The TPLF’s leader, Debretsion Gebremichael, said his troops fought Eritrean forces “on several fronts” for the past few days. He accused Eritrea of providing military support to the Ethiopian government and sending troops across the border, allegations that Eritrea denied.

TPLF leader Debretsion Gebremichael

“Asmara has been accused of allowing the Ethiopian Air Force to use its base in undertaking strikes,” said Hassan Khannenje, from Nairobi-based think tank, The Horn Institute.

“And so, the TPLF sees Eritrea as a fair target because of its alliance or perceived alliance currently with Abiy Ahmed’s government in Addis Ababa.” 

Tigrayan forces and leaders were instrumental in bringing peace and relative prosperity to Ethiopia as part of the Ethiopian People’s Revolutionary Democratic Front (EPRDF) by removing brutal Derg military regime from power in 1991.

However, under its rule, Eritrea seceded in 1993, and the 1998–2000 war between Ethiopia and Eritrea followed.

When Abiy Ahmed swept to power in 2018, he made it a priority to normalize relations and make peace with Eritrea — a feat that won him the Nobel Peace Prize in 2019

The TPLF’s resentment stems from a sense of being sidelined by Abiy’s government when he formed a new coalition government — known as the Prosperity Party — which excluded the TPLF. Abiy’s overtures to Eritrea are also seen as a betrayal. 

Read more: Abiy Ahmed: Ethiopia’s first Nobel laureate

Thousands marched against a war in Ethiopia’s Tigray region

‘No more brother wars’

But many Eritreans want peace between Eritrea and Ethiopia.

Over the weekend, hundreds of Eritrean refugees in the Tigray city of Mekelle protested against the war between Tigrayan and Ethiopian government forces.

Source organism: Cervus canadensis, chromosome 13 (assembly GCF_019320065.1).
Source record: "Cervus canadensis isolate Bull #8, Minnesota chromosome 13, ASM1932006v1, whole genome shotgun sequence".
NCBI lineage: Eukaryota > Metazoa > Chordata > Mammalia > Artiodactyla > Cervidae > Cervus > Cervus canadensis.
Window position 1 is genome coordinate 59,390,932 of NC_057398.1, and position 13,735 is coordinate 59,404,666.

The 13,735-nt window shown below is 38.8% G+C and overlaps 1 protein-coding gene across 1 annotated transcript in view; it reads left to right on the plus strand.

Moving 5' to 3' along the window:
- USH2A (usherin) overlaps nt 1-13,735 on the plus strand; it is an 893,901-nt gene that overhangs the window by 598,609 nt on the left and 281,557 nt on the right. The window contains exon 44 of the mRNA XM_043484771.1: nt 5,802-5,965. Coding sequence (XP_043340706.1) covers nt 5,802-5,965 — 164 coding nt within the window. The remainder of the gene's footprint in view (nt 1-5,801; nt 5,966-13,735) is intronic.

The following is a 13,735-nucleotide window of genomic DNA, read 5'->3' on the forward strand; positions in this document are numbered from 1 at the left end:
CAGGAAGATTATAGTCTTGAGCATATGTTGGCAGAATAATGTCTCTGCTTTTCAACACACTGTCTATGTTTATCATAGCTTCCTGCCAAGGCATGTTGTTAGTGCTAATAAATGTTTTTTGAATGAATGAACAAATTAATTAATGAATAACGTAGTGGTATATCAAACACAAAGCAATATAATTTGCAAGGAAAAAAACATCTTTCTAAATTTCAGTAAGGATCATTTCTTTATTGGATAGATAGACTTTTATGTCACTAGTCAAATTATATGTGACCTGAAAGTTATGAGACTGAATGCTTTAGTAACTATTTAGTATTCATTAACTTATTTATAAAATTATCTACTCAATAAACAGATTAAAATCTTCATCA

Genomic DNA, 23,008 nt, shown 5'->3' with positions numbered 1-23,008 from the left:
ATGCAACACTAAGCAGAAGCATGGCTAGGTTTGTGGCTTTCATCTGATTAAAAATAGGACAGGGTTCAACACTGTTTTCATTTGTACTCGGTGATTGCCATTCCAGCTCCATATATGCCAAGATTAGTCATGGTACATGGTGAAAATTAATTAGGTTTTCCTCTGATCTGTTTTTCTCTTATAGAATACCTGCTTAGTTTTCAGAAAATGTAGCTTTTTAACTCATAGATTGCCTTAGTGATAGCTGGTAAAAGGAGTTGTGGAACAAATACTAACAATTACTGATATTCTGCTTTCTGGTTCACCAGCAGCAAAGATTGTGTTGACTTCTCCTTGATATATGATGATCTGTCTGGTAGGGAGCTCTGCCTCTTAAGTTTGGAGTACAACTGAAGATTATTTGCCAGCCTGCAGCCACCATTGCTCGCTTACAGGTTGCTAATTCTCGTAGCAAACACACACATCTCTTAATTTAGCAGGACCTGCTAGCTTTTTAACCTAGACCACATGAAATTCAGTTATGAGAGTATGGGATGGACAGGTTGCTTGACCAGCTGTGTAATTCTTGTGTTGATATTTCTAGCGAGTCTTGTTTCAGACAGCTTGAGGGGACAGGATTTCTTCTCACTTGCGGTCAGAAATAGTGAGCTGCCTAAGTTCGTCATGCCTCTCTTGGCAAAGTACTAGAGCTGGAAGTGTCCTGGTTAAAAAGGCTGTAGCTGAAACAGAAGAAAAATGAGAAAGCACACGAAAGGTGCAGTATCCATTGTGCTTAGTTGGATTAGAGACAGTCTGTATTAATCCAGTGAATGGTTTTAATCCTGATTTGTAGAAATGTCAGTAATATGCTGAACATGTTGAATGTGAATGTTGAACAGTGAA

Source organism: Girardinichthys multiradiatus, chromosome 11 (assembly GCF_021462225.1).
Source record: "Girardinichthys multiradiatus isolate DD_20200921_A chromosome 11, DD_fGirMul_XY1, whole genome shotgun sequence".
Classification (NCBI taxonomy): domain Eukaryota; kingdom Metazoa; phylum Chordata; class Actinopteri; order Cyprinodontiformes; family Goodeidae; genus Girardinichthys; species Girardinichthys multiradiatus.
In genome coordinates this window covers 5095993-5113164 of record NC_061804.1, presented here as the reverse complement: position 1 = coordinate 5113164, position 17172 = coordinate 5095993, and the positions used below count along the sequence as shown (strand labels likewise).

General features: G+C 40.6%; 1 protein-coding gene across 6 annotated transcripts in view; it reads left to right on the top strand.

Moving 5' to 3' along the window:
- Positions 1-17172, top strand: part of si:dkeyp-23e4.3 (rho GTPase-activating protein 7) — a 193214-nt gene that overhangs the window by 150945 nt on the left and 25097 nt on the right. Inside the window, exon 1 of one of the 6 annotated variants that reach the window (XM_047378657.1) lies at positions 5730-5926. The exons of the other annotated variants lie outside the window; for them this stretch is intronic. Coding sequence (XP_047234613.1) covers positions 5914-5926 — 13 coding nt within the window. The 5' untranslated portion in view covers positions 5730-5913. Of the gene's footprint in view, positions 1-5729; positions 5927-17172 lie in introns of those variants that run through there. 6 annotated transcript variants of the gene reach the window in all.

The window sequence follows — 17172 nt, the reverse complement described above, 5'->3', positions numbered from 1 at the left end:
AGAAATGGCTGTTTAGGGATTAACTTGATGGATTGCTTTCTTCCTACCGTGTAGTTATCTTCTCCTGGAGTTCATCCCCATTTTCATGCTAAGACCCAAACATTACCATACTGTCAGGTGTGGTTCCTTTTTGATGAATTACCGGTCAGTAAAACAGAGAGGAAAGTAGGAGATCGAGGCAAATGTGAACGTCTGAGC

They demanded both sides end the conflict immediately and strike up dialogue.

The demonstrators also demanded a solution for the growing refugee crisis, saying military violence threatened refugee camps in western Tigray.

“The war is unnecessary. We know war. It’s destructive. War between brothers is the worst. People have been persecuted and killed. The Eritreans here are against the war. It’s enough!” said one male demonstrator. 

Protests against the war have started in Tigray

“It’s very sad that people speaking the same language and sharing the same language are fighting,” another protester told DW on condition of anonymity. 

Others fear Eritreans living in Tigray could also become targets.

“Since we’ve been in Ethiopia, especially Tigray, we have found shelter and live like every other citizen,” a protestor told DW. “This war doesn’t just affect civilian life, it also affects us, the refugees.”

Regional rivals launch military exercise

Perhaps worryingly from an Ethiopian perspective, and further complicating matters, regional rivals Sudan and Egypt started joint military exercises over the weekend.

Both countries are in dispute with Ethiopia, over its Grand Renaissance Dam on the Blue Nile.

Sudan and Egypt both claim the structure will adversely affect their water supply. 

The exercises include planning and running combat activities, as well as commando groups conducting search and rescue missions, according to an Egyptian defense ministry statement.